2015-16 NBA Preview: Atlanta Hawks

Sep 28, 2015; Atlanta, GA, USA; Atlanta Hawks guard Jeff Teague (0) and center Al Horford (15) and forward Paul Millsap (4) pose for a photo during media day at Philips Arena. Mandatory Credit: Brett Davis-USA TODAY Sports
Sep 28, 2015; Atlanta, GA, USA; Atlanta Hawks guard Jeff Teague (0) and center Al Horford (15) and forward Paul Millsap (4) pose for a photo during media day at Philips Arena. Mandatory Credit: Brett Davis-USA TODAY Sports /
Sep 28, 2015; Atlanta, GA, USA; Atlanta Hawks guard Jeff Teague (0) and center Al Horford (15) and forward Paul Millsap (4) pose for a photo during media day at Philips Arena. Mandatory Credit: Brett Davis-USA TODAY Sports
Sep 28, 2015; Atlanta, GA, USA; Atlanta Hawks guard Jeff Teague (0) and center Al Horford (15) and forward Paul Millsap (4) pose for a photo during media day at Philips Arena. Mandatory Credit: Brett Davis-USA TODAY Sports /


Every generation has its own folk hero, and right now the Hawks are the “whole is greater than the sum of its parts,” overachieving, superstar-less team of Campbellian legend. Like the Pistons a decade ago, coaches selected nearly the entire starting lineup to the all-star game out of respect for a ridiculous win percentage. This is also a good parallel to the Oakland A’s moneyball club in baseball. They didn’t have the resources to yank in someone like LeBron and they didn’t overpay for a pricey big-name veteran; instead they stockpiled on a select few underrated, slightly unorthodox good players and odd glue guys. Kyle Korver, for instance, was seen as just a shooter, and Pero Antic was not a conventional big man and spent most of his time on the court launching ill-advised three-pointers. Atlanta will need more of those tricks to build on their success.

2015 in review:

The Hawks were not supposed to win their conference in the regular season. They had a motley crew of low-level stars, from the center everyone still calls a power forward in Al Horford to the real power forward Paul Millsap, who many believed wouldn’t be an effective player when he left the bench in Utah and started playing “real” minutes. Korver emerged as an all-star at age 32 with one of the best shooting seasons ever witnessed, paired with a surprisingly complete all-around game. DeMarre Carroll was never projected to be this good either – he didn’t get serious minutes until he was 26 and didn’t start full-time until 27. Then midnight arrived, and the Hawks turned into a pumpkin. What will happen this season?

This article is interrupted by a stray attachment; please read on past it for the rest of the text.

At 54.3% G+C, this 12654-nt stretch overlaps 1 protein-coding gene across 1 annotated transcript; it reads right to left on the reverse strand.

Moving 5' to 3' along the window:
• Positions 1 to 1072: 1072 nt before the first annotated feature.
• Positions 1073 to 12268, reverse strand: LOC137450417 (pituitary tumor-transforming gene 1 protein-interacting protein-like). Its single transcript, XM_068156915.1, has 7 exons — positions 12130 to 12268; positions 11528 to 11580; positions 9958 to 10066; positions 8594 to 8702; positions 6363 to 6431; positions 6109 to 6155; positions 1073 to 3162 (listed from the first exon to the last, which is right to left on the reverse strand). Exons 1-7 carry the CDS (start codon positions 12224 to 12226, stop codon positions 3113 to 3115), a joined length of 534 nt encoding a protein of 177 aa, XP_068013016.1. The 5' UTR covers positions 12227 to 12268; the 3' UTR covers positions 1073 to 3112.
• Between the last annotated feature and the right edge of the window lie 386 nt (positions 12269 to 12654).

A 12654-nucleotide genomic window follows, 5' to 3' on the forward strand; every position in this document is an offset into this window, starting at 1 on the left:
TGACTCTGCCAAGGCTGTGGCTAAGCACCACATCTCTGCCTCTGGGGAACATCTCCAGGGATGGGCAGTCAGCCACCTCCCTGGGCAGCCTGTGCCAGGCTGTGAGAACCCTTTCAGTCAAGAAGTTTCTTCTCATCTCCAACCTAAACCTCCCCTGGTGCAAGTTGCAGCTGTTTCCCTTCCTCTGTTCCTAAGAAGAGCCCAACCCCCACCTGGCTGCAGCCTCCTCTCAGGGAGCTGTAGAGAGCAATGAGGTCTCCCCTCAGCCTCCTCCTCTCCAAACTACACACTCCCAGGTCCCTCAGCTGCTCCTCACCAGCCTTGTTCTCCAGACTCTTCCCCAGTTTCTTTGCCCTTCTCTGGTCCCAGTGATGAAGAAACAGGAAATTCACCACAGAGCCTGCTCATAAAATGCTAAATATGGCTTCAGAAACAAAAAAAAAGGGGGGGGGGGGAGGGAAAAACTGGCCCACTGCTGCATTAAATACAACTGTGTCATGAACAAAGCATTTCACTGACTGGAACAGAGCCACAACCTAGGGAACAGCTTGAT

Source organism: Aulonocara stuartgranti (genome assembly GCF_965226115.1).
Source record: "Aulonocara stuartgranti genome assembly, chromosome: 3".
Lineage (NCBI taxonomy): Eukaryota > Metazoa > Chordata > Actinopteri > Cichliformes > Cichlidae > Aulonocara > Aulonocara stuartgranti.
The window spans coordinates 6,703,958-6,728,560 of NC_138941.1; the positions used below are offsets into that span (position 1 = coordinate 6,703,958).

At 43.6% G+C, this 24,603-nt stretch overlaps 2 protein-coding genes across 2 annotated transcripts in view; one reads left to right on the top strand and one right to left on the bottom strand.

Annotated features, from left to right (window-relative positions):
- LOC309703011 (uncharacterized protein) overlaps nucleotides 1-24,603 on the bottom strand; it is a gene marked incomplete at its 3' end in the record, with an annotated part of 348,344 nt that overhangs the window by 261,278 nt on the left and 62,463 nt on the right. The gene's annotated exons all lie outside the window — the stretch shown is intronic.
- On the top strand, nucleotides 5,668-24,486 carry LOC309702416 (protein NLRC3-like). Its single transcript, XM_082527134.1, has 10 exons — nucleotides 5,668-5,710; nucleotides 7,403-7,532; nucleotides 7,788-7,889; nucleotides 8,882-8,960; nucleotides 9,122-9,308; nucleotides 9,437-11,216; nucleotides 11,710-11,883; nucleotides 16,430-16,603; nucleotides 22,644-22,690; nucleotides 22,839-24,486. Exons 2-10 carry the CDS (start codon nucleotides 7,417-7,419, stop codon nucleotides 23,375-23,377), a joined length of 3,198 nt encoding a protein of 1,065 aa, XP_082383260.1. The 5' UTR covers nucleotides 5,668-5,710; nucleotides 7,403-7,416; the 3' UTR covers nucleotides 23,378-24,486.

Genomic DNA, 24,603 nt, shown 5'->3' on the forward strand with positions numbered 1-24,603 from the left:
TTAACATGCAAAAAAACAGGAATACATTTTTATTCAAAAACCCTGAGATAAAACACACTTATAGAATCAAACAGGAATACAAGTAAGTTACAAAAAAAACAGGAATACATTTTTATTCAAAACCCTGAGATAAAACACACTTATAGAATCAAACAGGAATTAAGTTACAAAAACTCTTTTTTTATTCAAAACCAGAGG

Rotation players in: Tiago Splitter, Justin Holiday, Tim Hardaway Jr.

Rotation players out: DeMarre Carroll, Pero Antic.

Atlanta made few changes, but there was one big shake-up: the starting lineup is gone now with Carroll’s price tag in Toronto too large. But at least they brought in Tiago Splitter for a strong frontcourt rotation, giving them a stout defender who’s used to a pass-first system with lots of shooting. The team performed really well with Antic on the court; it’ll be interesting to see how Tiago does in his place. Tim Hardaway Jr. has some utility with his shooting, but his defense has been horrendous and advanced plus/minus models saw him as one of the worst players of the modern era. Justin Holiday could be a steal though – he produced well for Golden State in limited minutes and saw little action because of their depth.

2016 Projections